by Kate Anderson
Amazon Smile continues to deny admission to Christian organizations that support traditional marriage and religious freedom, opting instead to place them on a proverbial naughty list by recommendation of the Southern Poverty Law Center (SPLC).
Amazon Smile allows customers who sign up to have 0.5% of their purchases donated to their favorite charity. Organizations on SPLC’s “designated hate groups” list, however, are barred from registering, according to Amazon’s website.
SPLC calls itself the “premier” organization that monitors what it describes as “domestic hate groups” and “extremists.” On its website, the SPLC regularly updates the list of hate groups that include neo-Nazis, the KKK, the Nation of Islam and pro-religious freedom organizations like Alliance Defending Freedom (ADF), the Ruth Institute (RI) and the Family Research Center (FRC).
ADF and the RI were rejected by Amazon Smile after being added to SPLC’s hate group list in 2016 and have remained on the list ever since. The SPLC directed the Daily Caller News Foundation to its website when asked how they determine who is assigned the “designated hate group” label.
“The Southern Poverty Law Center defines a hate group as an organization or collection of individuals that – based on its official statements or principles, the statements of its leaders, or its activities – has beliefs or practices that attack or malign an entire class of people, typically for their immutable characteristics,” SPLC states. “An organization does not need to have engaged in criminal conduct or have followed their speech with actual unlawful action to be labeled a hate group.”
The SPLC accuses ADF of supporting sterilization for transgender people, likening LGBTQ individuals to pedophiles and claims that the Christian organization seeks to criminalize LGBTQ sexual behavior. ADF resoundingly denies all of the accusations and has a part of its website dedicated to combating SPLC’s claims.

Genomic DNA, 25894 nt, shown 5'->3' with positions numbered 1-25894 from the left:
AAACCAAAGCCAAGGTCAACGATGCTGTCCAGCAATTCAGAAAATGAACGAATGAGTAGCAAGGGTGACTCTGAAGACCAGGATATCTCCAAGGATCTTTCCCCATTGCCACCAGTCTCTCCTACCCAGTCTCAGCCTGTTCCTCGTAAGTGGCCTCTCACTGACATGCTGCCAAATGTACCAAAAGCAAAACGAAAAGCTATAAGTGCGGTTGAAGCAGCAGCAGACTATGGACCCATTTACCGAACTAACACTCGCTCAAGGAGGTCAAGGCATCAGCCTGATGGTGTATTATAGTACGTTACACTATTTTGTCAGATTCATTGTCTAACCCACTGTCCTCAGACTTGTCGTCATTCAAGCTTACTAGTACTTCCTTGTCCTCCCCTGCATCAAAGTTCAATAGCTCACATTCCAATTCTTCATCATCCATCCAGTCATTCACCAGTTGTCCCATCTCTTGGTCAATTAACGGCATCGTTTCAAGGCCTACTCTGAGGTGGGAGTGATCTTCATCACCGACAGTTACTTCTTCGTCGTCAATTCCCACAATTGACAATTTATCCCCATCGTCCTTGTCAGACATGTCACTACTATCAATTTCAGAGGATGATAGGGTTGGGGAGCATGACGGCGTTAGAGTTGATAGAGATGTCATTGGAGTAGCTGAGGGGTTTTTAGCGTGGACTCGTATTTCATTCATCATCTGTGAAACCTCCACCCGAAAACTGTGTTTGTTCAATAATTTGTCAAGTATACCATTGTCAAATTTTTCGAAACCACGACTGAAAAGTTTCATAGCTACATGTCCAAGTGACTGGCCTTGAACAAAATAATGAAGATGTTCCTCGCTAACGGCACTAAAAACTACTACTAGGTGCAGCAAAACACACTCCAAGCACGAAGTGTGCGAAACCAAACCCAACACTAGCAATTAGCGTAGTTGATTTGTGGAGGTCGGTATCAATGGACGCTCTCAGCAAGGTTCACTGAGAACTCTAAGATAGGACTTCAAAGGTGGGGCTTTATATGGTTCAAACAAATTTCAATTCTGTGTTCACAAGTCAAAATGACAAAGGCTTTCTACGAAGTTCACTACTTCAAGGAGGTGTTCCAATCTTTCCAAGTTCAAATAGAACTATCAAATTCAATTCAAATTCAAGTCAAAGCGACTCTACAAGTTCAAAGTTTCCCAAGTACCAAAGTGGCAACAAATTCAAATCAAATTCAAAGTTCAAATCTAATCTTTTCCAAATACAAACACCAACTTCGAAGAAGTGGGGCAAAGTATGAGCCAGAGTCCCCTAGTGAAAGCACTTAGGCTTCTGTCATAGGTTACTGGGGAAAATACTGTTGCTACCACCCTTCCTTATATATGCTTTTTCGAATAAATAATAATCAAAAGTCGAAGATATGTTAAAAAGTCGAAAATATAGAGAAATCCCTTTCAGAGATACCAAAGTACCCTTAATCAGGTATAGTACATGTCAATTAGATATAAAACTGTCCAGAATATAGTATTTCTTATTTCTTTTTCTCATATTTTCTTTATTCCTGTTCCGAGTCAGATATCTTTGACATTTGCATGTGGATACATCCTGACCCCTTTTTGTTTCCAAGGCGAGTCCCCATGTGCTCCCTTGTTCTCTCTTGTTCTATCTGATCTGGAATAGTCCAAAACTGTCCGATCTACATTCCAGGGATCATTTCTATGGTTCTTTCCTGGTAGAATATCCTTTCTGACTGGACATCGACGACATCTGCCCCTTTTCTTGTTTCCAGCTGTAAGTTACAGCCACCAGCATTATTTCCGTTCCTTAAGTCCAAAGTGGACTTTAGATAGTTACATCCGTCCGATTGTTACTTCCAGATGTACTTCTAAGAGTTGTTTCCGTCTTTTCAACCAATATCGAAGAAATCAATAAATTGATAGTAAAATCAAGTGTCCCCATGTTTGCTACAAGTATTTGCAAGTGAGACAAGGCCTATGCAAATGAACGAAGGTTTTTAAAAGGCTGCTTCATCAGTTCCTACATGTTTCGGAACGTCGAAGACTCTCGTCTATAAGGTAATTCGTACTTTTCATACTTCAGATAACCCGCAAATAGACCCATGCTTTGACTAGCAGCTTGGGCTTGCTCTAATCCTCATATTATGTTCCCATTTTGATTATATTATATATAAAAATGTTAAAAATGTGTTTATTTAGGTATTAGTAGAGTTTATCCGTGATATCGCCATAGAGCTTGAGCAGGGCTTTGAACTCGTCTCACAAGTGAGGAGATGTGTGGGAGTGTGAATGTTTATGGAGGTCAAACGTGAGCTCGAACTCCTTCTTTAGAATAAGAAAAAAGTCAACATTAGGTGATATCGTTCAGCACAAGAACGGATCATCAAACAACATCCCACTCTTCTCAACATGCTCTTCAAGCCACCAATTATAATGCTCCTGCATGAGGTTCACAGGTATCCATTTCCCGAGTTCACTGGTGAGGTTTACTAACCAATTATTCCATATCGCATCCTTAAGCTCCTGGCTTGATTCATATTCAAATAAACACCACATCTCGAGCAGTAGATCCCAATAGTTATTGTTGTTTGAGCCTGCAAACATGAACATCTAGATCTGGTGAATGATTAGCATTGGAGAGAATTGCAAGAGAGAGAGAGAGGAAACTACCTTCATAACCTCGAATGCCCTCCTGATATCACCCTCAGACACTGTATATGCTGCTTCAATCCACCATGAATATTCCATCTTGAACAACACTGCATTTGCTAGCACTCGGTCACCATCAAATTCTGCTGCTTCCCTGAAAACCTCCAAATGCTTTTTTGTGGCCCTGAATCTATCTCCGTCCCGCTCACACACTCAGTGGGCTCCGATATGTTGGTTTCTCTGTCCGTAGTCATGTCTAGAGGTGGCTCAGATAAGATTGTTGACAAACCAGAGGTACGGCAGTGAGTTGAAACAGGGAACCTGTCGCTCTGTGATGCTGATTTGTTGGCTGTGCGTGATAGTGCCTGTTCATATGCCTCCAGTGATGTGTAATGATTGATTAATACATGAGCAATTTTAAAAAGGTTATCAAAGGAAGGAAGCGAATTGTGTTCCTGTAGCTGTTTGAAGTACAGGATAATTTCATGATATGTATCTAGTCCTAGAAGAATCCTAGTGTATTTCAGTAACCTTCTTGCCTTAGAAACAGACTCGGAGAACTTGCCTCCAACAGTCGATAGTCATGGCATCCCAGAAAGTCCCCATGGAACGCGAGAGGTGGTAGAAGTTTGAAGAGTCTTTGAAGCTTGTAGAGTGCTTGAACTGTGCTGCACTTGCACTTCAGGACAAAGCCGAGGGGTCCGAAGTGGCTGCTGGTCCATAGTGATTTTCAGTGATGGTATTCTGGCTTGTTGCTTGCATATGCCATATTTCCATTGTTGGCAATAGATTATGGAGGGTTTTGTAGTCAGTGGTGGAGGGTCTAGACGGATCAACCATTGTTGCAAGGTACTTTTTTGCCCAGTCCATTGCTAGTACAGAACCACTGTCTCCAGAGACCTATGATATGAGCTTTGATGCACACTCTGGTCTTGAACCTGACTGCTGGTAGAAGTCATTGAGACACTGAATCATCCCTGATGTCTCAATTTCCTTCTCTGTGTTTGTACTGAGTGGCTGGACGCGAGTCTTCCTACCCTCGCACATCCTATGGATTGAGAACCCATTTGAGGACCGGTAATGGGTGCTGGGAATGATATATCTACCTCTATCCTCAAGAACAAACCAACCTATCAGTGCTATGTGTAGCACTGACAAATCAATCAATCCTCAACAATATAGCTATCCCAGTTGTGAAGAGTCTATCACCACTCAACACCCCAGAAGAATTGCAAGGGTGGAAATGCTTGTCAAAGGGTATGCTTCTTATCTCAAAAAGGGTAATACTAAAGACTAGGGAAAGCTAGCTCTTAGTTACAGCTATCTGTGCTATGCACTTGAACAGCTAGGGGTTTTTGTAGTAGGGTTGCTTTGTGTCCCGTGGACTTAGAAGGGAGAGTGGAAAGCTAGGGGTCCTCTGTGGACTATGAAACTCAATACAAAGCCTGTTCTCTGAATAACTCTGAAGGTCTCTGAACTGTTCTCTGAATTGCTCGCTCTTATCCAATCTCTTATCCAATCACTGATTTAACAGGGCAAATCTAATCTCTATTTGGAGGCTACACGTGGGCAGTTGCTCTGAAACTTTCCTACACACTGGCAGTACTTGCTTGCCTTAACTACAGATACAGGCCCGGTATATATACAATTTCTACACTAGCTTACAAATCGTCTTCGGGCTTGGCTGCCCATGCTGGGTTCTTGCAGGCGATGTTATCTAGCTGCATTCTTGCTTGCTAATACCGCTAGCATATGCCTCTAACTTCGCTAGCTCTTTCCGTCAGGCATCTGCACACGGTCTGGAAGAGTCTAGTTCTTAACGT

“ADF is the world’s largest legal organization committed to protecting free speech, religious freedom, parental rights, and the sanctity of life and the family,” ADF states. “And we work every day to build a society where life is cherished and protected and everyone can freely share their ideas, exercise their faith, and live together peacefully despite different beliefs, opinions, and backgrounds.”
The Ruth Institute is described as a “vehicle for spreading the Catholic right-wing Gospel” and an anti-LGBTQ group. Jennifer Morse, RI’s founder, has also denied the allegations but refused to back down on her organization’s mission.
“The Ruth Institute is a global, non-profit organization leading an international, interfaith coalition to defend the family and build a civilization of love,” Morse said on RI’s website. “If fighting sex abuse, pornography, and divorce makes us a hate group, so be it.”
Despite this, on Amazon’s current nice list are the Black Lives Matter Global Foundation (BLM) and the Transgender Legal Defense and Education Fund (TLDEF). BLM condoned hundreds of riots in 2020 that resulted in millions of dollars worth of damages and 24 deaths.